School stewardship: could do better

13 Dec 13

‘Freedom’ from council control does not mean an abdication of responsibility. Academies and free schools need to improve their approaches to both governance and financial probity

With great power comes great responsibility. This was the advice given to Spiderman, and perhaps should be the message explicitly stamped on the front of the funding agreements for academies and free schools.

I am not tarring all these schools with the same brush. There are many examples of good practice out there, but, as usual, it is the few who create unwelcome headlines.

The academies and free schools agenda has been marketed under the banner of autonomy. However, for some, this has overridden the need to ensure stewardship and value in their use of public money. Some have also viewed academy status as a means of breaking free from what they view as local authority shackles.

This ‘freedom’ is something of a red herring, as it should also be recognised that moving to academy status is not an easy option. Those that have done this well will confirm that although they are no longer bound by local authority regulations, they are subject to a whole new set of sometimes more rigorous statutory constraints.

In addition, those that are part of a group or large trust find themselves with little freedom of choice over administrative operations, as the group imposes a standard and consistent approach in such matters as back-office providers, systems, protocols and policies and across all its affiliated schools.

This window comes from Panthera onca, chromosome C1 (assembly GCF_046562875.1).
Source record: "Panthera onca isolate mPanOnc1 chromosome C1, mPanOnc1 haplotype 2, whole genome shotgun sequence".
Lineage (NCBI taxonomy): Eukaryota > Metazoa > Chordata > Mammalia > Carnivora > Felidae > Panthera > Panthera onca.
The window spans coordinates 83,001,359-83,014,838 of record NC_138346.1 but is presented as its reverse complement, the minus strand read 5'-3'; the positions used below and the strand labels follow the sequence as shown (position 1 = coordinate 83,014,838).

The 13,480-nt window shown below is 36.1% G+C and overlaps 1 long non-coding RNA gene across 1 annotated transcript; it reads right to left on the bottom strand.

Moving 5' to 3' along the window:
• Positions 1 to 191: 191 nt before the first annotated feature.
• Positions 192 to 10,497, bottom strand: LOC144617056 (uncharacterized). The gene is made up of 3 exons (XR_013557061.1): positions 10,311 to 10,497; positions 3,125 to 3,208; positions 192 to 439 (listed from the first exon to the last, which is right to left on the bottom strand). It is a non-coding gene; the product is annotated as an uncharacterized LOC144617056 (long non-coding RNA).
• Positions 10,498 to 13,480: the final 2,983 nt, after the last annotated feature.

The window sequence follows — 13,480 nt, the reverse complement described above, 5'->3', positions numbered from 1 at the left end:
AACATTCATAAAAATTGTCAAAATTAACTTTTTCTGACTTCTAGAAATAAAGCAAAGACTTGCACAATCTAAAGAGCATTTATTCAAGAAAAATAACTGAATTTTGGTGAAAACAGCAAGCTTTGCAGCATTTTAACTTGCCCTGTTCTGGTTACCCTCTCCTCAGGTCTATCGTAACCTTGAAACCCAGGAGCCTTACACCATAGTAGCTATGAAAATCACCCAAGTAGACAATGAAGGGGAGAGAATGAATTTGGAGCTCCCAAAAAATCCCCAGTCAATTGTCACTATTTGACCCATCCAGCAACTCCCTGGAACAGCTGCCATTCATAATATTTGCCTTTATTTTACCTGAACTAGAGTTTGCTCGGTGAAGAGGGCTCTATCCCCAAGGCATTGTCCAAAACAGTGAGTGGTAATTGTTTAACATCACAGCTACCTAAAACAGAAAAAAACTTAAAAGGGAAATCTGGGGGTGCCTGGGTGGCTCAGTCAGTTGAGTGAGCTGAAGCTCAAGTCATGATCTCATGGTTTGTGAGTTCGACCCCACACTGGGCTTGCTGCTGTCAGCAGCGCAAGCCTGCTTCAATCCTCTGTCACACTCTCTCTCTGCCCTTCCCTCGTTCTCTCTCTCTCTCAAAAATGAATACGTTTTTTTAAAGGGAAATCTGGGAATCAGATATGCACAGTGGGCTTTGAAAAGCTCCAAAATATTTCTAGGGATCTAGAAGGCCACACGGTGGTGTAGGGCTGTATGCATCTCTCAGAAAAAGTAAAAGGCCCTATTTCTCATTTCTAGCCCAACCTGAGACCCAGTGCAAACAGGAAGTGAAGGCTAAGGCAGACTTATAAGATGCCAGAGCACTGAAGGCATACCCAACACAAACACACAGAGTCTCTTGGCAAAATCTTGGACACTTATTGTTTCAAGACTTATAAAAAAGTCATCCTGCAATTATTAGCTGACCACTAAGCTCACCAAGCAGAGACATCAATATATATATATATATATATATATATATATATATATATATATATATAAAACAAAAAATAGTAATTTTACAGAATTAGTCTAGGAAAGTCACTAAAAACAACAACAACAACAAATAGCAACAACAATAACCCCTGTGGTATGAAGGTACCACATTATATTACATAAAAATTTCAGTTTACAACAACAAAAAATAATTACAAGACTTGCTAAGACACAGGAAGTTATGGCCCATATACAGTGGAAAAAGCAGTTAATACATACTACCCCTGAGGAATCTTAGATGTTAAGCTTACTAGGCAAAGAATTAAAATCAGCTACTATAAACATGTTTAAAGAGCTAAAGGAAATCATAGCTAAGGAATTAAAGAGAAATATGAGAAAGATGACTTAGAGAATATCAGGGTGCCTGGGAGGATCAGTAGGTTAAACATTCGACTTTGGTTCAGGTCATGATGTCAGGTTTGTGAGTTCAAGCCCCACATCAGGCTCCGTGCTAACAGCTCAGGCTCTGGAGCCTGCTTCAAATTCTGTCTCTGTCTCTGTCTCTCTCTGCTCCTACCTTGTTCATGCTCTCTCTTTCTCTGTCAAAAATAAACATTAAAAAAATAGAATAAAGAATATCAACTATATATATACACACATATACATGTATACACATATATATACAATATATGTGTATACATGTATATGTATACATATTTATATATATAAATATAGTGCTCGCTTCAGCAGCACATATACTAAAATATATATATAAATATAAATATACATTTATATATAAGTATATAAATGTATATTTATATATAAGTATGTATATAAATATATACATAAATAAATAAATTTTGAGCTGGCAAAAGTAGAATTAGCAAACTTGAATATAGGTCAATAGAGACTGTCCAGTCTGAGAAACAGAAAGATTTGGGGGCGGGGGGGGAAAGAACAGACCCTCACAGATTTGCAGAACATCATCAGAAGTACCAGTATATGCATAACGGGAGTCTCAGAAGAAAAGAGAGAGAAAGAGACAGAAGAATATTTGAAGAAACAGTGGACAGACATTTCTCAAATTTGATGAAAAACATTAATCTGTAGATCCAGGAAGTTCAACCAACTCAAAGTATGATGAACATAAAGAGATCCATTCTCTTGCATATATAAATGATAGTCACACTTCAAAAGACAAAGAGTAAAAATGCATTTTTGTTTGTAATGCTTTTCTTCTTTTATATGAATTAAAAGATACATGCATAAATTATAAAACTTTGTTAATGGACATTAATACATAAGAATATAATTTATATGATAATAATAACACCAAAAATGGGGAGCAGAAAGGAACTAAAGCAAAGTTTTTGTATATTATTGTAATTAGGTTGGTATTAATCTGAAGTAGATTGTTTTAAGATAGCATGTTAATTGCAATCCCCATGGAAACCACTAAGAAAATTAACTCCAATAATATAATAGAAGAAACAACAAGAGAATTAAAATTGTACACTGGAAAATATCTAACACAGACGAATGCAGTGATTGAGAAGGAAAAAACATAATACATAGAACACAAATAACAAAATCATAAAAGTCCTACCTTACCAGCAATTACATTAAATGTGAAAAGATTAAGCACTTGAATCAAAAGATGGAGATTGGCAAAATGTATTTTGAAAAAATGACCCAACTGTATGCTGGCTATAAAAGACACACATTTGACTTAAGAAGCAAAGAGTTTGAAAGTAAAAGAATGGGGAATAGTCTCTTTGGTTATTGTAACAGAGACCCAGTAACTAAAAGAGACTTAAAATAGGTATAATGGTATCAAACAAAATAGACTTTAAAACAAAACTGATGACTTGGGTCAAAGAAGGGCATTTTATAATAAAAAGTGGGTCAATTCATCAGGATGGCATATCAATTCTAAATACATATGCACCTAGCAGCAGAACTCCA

Free schools have no such history and the uncertainty about their performance in educational and financial terms is highlighted in this week’s National Audit Office report Establishing Free Schools.

For critics of this changing educational landscape, greater freedoms and flexibilities for schools are not the issue, it is ensuring that self-regulation and probity over public monies are amongst the schools’ top priorities.

There have been a number of instances lately where self-regulation and financial probity appear to be absent. This ranges in degree, from absolute disregard for the ‘rules’ to a misunderstanding about roles, responsibilities and what autonomy actually means.

Governors of academies and free schools must abide by the same financial ‘code’ as company directors and charity trustees, and this fact should be made very clear at the outset to any school considering a move to academy status. It should also be noted that this is public money and as such there is a duty to abide by the Treasury’s ‘Managing Money’ principles.

The Academies Financial Handbook and the Accounts Direction do make clear references to these responsibilities, but some schools and bodies will have made the decision to convert, be sponsored or set up without doing their ‘detailed homework’.

Two recent examples of where the power of autonomy has led to less, not greater responsibility are the Al-Madinah Free School in Derby and the King Science Academy in Bradford. As the NAO report notes, whistleblowers had initially highlighted financial management concerns in these schools.